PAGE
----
Advent with Ken Medema's "Kingdom in the Streets": Priorities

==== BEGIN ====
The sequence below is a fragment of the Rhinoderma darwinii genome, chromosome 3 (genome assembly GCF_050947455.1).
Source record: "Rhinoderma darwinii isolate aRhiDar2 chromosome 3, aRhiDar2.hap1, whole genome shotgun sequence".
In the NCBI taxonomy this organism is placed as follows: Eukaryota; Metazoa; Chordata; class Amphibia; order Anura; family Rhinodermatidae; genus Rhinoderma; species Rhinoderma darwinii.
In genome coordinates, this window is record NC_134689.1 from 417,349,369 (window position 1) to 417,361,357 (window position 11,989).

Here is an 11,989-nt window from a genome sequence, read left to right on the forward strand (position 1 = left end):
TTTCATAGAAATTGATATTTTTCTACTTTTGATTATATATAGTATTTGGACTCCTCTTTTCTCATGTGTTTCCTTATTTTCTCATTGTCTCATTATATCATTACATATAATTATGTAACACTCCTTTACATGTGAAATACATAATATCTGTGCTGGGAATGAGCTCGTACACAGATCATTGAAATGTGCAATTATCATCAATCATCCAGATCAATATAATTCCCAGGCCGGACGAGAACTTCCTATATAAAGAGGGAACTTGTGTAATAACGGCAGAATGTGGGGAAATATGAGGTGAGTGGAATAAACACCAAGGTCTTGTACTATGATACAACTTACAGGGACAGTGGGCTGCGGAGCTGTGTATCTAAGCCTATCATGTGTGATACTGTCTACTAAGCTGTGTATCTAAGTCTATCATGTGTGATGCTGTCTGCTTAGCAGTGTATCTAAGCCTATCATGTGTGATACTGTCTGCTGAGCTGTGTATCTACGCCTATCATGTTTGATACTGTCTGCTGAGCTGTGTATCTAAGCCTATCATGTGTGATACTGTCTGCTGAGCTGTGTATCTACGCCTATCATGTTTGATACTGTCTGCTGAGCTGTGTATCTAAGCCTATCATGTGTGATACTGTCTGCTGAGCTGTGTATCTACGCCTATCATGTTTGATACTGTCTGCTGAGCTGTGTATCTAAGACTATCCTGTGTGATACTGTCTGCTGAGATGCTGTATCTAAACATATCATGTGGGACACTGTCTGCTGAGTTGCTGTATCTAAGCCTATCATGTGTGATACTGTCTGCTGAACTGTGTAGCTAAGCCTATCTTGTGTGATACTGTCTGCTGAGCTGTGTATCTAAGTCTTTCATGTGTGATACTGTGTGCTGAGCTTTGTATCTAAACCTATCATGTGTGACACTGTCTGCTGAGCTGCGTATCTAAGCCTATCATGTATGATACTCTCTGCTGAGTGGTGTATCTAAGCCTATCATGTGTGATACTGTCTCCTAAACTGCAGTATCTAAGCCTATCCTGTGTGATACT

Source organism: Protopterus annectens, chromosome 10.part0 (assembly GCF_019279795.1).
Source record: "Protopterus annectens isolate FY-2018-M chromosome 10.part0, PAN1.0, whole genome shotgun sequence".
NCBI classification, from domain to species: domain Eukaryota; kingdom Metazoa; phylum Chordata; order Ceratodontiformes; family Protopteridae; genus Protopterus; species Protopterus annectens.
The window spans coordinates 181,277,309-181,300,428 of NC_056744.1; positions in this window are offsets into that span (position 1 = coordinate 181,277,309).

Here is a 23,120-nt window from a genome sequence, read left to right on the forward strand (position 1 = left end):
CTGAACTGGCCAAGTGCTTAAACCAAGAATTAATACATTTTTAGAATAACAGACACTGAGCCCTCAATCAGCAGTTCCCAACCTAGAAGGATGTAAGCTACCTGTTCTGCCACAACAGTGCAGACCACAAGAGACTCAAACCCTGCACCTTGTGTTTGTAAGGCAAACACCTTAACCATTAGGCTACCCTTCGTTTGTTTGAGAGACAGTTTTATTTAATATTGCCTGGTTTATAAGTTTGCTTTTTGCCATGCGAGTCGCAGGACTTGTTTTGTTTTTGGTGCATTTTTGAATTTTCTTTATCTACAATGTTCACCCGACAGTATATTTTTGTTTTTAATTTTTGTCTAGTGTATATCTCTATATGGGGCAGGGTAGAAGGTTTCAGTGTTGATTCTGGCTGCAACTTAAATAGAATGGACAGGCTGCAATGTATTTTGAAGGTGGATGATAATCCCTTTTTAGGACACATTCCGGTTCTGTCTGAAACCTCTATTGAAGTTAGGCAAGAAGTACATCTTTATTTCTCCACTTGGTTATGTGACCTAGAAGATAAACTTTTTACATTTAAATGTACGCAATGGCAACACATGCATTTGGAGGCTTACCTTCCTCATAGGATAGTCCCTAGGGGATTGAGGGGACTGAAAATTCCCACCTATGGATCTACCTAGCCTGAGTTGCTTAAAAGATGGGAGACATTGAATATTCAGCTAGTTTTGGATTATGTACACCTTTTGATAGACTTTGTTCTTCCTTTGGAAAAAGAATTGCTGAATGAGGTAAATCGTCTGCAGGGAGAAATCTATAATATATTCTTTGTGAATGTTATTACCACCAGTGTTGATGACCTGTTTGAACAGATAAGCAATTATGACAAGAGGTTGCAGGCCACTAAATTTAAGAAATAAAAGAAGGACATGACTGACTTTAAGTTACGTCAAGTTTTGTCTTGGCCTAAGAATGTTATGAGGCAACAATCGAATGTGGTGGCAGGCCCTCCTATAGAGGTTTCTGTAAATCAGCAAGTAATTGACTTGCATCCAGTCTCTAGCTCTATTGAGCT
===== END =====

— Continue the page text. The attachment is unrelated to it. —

I argued in the introductory post that we can think of human beings in terms of the reciprocal interaction of priorities, passions, and practices. This is a logical ordering but in reality it more complicated and more like a continuous feedback loop. All I use it here for is to give us a way to orderly reflect on these realities through Advent. Advent is one of the two times in the church year especially designed for reflective examination of our life in light of the gospel. In the Bible “heart” is what NASA would call the “Command Center” of the person. Intellect, emotion, and will collaborate to integrate and choreograph a life of integrity and coherence. Unfortunately, we often find our Command Center dysfunctional with each of its three elements pushing, pulling, and seeking dominance over the others. Paul’s “What I want to do, I don’t; and what I don’t want to do, I do” in Romans 7 is a classic statement of this conflict. We begin then with priorities. These are our deepest, most profound convictions, what we believe to be the truest, fullest view of what life is all about. This is the intellect’s work in the Command Center of our hearts. Priorities call us to look upward and outward. So also, Advent. In Advent we listen to God’s call for us to be alert and on the watch for . . ., well, that’s where our priorities come in. What is it that captivates our imaginations to live beyond the confines of present reality? In other words, for what do we hope? And how does that hope enable our Command Center to function as it should in producing lives of coherence and integration around that for which we hope? All this raises a prior question, however. Your culture is relentlessly pragmatic and “realistic.” We have little patience for “day dreaming” or other such “non-productive” wastes of time. We will need, therefore, to give our imaginations permission to soar. What we cannot imagine we will never see. It will never become a possibility for us to seriously consider pursuing. Ken Medema’s song “Is There a Place for Dreaming?” is our invitation to set our imaginations free to soar and discover what is there is to discover. Savor it, delight in it, respond to it.  Our Christian imaginations, thus set free, can embrace anew the great hope of the gospel. It’s found portrayed as fulfilled in Revelation 21-22. This is the priority, the overriding conviction that ought overshadow and shape our lives and service to and for God. -This hope is the fuel of faith that is, in turn, expressed through love. -Even in the darkness, despair, and even danger of living out our faith in the broken and sinful world, this hope keeps us keeping on, risking and sacrificing whatever is called for. -We have tasted of this hope; it’s not just an idea in our heads. It’s a participation in the work risen and living Christ continue to reach out and heal his wounded world. Medema’s title cut “Kingdom in the Streets” give us both the imagery of the hope fulfilled and that hope sustaining us on the “long road” to it. An imagination powered by this vision keeps our priorities in place and buffers us from the corrosive effect of the pragmatic “realism” of our culture. Enjoy!


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